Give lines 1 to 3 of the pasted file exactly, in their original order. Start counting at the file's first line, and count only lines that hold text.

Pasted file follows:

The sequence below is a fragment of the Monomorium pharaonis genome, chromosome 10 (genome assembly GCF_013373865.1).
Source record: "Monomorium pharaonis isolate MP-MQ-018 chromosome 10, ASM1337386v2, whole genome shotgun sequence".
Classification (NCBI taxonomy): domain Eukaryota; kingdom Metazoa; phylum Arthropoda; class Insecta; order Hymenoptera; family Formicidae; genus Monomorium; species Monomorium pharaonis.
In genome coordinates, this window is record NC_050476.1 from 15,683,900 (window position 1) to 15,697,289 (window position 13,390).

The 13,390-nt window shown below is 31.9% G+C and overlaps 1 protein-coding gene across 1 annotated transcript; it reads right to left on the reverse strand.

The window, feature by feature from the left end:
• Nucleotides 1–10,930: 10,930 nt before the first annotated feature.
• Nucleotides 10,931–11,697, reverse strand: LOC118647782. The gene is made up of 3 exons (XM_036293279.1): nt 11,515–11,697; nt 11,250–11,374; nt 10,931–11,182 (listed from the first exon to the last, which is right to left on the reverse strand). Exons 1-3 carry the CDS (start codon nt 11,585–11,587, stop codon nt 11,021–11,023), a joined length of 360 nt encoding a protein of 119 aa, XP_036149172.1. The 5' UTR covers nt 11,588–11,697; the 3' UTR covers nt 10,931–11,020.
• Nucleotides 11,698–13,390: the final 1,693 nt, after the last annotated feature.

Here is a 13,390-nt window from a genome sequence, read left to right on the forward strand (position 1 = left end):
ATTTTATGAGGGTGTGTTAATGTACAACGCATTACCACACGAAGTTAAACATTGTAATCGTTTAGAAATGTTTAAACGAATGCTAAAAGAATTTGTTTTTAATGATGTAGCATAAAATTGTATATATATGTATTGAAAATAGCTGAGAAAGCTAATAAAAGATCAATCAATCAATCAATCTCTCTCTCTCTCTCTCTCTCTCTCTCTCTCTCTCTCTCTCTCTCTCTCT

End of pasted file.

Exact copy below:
The sequence below is a fragment of the Monomorium pharaonis genome, chromosome 10 (genome assembly GCF_013373865.1).
Source record: "Monomorium pharaonis isolate MP-MQ-018 chromosome 10, ASM1337386v2, whole genome shotgun sequence".
Classification (NCBI taxonomy): domain Eukaryota; kingdom Metazoa; phylum Arthropoda; class Insecta; order Hymenoptera; family Formicidae; genus Monomorium; species Monomorium pharaonis.